A new report compiled by actuarial consultants Milliman for the Society of Actuaries in Ireland and PublicPolicy.ie indicates that the present State pension scheme is unsustainable and that, in order to avert a crisis, the Government must consider its options. Some of these include raising the retirement age – the threshold goes to age 67 in 2021 and age 68 in 2028, reducing the pension benefits – the last Budget saw an increase of € 3 to € 233.30 per week, or increasing PRSI contribution rates. But, the report stresses, ignoring the impending crisis is not an option.
John Lowe, The Money Doctor, has consistently warned that lower birth rates and increasing life expectancy will in the future put an unbearable strain on the present scheme. “In 2010 there were 420,000 over the age of 65. For every person retiring there were 6 workers. In 2050 there will be 1.8million over the age of 65 and for every person retiring then, there will be 2 workers. We are sitting on a pension timebomb and I urge all adults over the age of 18 to review their retirement planning now and not leave it to the government of the day to provide your pension when you do retire. They may not be able to.”
The report said there was no easy way to improve the sustainability of the Irish pension system. The cost to the exchequer of State pensions is expected to increase substantially over the lifetime of the current workforce as that workforce increase with age.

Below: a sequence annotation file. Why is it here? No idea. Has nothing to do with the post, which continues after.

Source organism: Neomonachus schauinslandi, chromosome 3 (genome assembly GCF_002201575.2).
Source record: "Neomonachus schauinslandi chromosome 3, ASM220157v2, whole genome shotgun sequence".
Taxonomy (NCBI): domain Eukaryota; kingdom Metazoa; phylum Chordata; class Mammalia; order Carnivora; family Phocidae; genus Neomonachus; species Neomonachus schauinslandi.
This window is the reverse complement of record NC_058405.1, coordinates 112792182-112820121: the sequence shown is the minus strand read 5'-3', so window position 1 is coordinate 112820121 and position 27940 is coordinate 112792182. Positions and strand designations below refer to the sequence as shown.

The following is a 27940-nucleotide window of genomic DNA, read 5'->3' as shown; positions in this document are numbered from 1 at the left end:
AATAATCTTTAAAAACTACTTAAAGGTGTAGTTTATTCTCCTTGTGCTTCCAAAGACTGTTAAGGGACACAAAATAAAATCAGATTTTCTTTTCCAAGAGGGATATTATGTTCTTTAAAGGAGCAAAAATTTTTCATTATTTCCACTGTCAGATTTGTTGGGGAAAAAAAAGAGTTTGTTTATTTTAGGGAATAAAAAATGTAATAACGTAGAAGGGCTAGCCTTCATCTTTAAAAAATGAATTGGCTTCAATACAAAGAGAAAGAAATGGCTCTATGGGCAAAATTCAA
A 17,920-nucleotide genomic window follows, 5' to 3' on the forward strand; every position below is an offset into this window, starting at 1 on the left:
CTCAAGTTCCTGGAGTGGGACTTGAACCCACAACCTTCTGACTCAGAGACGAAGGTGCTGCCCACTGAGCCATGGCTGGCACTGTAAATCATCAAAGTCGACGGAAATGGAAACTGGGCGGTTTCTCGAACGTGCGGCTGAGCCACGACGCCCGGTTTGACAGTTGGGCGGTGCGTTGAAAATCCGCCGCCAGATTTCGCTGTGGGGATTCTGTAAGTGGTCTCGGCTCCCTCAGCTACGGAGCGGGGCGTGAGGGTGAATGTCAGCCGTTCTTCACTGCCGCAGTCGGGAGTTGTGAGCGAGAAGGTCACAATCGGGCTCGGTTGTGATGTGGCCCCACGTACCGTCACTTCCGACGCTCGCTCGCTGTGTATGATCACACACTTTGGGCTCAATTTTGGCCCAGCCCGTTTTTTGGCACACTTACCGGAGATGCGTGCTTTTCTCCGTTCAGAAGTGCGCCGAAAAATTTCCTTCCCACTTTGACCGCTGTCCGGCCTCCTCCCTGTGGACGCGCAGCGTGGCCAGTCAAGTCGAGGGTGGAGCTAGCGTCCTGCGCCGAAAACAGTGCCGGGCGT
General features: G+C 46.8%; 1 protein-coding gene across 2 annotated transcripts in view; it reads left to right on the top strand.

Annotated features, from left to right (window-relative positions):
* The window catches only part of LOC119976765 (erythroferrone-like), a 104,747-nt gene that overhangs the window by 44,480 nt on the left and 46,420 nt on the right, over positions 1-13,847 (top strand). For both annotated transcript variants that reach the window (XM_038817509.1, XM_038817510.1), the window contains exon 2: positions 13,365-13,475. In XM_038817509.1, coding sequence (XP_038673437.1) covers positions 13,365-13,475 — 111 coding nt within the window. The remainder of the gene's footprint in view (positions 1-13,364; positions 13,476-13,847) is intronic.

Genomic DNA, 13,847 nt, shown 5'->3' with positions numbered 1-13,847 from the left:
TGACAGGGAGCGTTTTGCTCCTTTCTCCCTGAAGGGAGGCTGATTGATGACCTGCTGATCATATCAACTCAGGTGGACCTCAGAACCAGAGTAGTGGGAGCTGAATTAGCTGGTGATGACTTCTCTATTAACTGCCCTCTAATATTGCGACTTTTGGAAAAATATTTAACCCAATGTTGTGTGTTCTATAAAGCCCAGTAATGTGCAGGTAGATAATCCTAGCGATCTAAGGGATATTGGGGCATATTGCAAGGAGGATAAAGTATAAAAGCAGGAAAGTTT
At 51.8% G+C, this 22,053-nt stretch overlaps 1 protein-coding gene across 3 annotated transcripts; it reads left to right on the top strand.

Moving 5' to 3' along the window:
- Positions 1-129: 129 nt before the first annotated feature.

However, there is no suggestion at present that PRSI rates will be increased to match that cost, or at least defray it. The Society of Actuaries said it was unfair to ask current workers to contribute to schemes that may not deliver them any benefit in the future. It also warned that the State pension system should not require the State to divert funds from “other critical sectors, such as health and education, so as to ensure that benefits can be maintained”.
Increasing the age of retirement should be part of the solution, according to the report’s authors, while changing the current practice of indexing pensions to national average earnings “appears the most promising option in terms of containing the projected growth in pension outgo”. However, they warned that such a move would reduce pension adequacy over time. Such a move, in isolation “could greatly undermine the objective of the State pension, particularly in relation to its role in limiting poverty in retirement,” the Society of Actuaries warned.